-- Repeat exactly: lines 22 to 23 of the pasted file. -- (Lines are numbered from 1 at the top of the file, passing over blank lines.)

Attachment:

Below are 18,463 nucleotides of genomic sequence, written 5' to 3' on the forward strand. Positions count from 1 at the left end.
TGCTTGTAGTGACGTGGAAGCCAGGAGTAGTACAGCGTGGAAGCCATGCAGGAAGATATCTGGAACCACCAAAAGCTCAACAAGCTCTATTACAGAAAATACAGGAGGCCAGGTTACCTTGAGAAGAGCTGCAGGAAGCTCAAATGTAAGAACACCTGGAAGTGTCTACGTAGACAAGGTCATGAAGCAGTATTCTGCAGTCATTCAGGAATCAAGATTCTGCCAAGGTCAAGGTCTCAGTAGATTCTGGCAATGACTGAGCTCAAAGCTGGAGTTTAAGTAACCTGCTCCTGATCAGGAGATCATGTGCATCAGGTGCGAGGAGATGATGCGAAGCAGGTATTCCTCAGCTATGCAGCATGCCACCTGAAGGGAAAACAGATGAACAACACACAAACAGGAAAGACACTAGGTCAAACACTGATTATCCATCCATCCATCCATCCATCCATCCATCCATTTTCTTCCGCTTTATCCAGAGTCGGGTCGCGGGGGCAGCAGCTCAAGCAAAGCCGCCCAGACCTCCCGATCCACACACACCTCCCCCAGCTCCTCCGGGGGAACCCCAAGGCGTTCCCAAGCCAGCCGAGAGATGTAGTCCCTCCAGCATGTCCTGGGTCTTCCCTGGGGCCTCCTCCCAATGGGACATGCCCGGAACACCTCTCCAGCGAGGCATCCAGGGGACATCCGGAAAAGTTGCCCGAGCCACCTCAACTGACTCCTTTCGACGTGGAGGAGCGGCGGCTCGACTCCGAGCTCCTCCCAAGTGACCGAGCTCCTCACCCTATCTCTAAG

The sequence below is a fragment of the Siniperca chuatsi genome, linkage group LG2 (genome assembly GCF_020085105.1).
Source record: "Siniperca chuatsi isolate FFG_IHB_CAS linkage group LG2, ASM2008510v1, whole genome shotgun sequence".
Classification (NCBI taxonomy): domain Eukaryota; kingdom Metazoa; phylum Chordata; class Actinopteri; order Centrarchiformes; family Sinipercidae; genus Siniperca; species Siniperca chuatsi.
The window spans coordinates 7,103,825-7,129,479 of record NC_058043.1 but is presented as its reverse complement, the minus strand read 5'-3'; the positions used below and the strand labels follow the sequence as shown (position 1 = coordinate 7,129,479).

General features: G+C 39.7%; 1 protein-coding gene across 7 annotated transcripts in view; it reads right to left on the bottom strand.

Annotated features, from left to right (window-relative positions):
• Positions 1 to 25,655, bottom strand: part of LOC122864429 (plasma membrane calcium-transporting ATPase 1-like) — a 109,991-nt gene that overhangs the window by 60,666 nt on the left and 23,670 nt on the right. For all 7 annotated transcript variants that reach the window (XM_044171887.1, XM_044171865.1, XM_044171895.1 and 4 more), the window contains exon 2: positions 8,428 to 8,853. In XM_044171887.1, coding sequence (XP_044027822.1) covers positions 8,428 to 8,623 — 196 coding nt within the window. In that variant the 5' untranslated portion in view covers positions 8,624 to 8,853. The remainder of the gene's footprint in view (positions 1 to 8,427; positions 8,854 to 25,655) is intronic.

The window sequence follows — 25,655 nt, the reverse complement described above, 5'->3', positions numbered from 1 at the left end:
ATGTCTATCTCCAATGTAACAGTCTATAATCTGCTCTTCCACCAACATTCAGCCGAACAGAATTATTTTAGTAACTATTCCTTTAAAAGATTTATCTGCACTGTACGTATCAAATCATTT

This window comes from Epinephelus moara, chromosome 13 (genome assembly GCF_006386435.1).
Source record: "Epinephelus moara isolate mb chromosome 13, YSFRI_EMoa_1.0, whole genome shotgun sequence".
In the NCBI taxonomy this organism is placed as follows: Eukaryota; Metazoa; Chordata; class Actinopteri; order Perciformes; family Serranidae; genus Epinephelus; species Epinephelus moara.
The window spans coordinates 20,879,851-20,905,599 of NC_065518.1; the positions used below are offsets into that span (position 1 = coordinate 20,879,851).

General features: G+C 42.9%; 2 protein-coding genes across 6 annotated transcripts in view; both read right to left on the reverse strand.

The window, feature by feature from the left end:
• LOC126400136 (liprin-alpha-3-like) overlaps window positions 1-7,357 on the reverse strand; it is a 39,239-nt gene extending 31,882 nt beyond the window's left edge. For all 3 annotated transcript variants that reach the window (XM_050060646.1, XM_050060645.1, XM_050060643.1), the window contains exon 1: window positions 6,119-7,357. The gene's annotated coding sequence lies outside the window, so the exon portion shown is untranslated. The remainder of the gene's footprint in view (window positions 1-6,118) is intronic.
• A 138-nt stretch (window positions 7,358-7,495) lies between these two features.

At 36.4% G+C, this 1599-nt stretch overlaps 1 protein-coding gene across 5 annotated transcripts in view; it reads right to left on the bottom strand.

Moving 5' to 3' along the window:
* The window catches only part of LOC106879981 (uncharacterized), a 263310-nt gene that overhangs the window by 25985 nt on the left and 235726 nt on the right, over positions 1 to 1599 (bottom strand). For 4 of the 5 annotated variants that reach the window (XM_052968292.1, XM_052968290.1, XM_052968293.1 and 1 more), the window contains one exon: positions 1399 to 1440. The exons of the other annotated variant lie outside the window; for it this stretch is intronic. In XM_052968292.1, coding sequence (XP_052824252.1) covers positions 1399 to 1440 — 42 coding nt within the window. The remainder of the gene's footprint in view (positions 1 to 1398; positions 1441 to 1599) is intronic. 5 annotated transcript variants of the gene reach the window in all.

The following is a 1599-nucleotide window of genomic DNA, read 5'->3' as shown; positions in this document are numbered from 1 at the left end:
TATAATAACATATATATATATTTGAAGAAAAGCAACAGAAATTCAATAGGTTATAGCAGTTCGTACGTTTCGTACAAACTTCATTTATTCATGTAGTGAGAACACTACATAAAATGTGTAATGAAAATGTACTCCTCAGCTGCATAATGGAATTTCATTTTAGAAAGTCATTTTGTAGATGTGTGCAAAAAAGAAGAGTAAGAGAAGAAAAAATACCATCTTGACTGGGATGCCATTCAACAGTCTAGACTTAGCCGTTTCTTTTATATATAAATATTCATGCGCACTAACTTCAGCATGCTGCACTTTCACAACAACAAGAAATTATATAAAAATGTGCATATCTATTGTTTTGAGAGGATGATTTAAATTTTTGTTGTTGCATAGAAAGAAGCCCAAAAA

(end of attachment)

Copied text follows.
* The window catches only part of LOC106879981 (uncharacterized), a 263310-nt gene that overhangs the window by 25985 nt on the left and 235726 nt on the right, over positions 1 to 1599 (bottom strand). For 4 of the 5 annotated variants that reach the window (XM_052968292.1, XM_052968290.1, XM_052968293.1 and 1 more), the window contains one exon: positions 1399 to 1440. The exons of the other annotated variant lie outside the window; for it this stretch is intronic. In XM_052968292.1, coding sequence (XP_052824252.1) covers positions 1399 to 1440 — 42 coding nt within the window. The remainder of the gene's footprint in view (positions 1 to 1398; positions 1441 to 1599) is intronic. 5 annotated transcript variants of the gene reach the window in all.

The following is a 1599-nucleotide window of genomic DNA, read 5'->3' as shown; positions in this document are numbered from 1 at the left end: